Kevin Blake

    The Punchestown Festival is set to be the battleground between Willie Mullins and Gordon Elliott in deciding who becomes Champion Trainer and here leading racing writer Kevin Blake analyses the numbers behind the title hunt.
  • Monday 24 April 2017
  • Blog

The Showdown at Punchestown: the crucial numbers in the Mullins/Elliott Battle

Make no mistake, this week the Punchestown Festival will be more than the scene of one of the best National Hunt meetings of the season, it will be a battleground.

While both Willie Mullins and Gordon Elliott have refused to be drawn into acknowledging the significance of their professional rivalry in pursuit of the title of Champion National Hunt Trainer this season, it has grown and grown into a showdown that will be resolved in what could be the most dramatic of circumstances in the week ahead.

While Elliott has a lead of just over €400,000 going into the week, the below statistics show why it is likely to be a much closer-run contest than many are expecting as both powerhouses go in pursuit of the almost €3m in prize money that is up for grabs this week.

So, just what has happened this season to bring about such a close-run contest? The first question to ask is how Willie Mullins has gone from a position of dominance that saw him get within a whisker of being crowned Champion Trainer in both Ireland and Great Britain just a year ago to being on the verge of losing that domestic crown just a year later.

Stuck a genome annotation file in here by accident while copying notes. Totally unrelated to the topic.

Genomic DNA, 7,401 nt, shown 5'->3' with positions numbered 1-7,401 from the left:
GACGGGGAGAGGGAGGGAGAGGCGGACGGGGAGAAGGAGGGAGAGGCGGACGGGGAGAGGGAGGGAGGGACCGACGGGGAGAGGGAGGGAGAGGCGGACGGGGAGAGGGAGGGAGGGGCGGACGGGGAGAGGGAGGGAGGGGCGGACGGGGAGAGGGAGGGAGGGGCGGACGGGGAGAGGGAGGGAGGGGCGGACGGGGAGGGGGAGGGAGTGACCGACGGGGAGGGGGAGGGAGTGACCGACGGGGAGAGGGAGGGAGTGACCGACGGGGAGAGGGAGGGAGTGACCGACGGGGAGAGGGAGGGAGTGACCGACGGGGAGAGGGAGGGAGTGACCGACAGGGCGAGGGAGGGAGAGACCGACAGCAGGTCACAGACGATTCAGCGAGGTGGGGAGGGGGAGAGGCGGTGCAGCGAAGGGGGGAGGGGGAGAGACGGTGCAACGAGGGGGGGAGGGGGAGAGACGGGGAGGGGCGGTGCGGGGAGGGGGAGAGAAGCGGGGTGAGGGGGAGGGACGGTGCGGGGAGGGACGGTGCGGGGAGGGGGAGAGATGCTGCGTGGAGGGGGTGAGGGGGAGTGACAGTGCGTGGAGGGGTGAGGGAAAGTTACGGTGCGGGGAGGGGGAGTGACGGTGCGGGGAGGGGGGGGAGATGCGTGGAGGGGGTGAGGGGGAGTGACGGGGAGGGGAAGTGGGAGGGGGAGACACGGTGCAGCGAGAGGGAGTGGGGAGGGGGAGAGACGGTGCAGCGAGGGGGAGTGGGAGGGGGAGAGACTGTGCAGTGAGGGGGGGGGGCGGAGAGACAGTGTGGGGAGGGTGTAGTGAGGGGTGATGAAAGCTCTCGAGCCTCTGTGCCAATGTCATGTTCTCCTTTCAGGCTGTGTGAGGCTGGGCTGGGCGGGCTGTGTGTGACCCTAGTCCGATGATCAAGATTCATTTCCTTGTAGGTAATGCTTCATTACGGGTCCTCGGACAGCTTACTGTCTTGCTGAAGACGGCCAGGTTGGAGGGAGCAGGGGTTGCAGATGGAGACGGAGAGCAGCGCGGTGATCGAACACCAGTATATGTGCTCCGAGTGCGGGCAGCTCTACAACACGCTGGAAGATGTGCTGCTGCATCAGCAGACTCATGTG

While it would be easy to draw the quick conclusion that it was the removal of the Gigginstown horses combined with the loss/absence of the likes of star performers such as Vautour, Faugheen and Annie Power that weakened the Willie Mullins string to the extent that it allowed Gordon Elliott the opportunity to make a challenge for his crown, that isn’t necessarily the case. Of course, those facts have cost Mullins, but as these figures show, they haven’t hurt him to the extent that it has seen him underperform on the domestic front compared to what he achieved in recent seasons.

Runs Wins Prize Money
2012/13 595 193 € 3,908,059
2013/14 670 185 € 3,817,779
2014/15 554 187 € 4,225,253
2015/16 557 185 € 4,489,105
2016/17 508 171 € 3,643,125

It is worth noting that despite many of his stars being diverted to Aintree to aid his challenge for the British trainers' championship last year, Mullins secured 12 winners and over €800,000 in prize money at the Punchestown Festival in 2016. In what was a more typical year in 2015 that didn’t have the distraction of a British championship bid, Mullins saddled a record-breaking 16 winners and earned just shy of €1.1m in prize money at the meeting.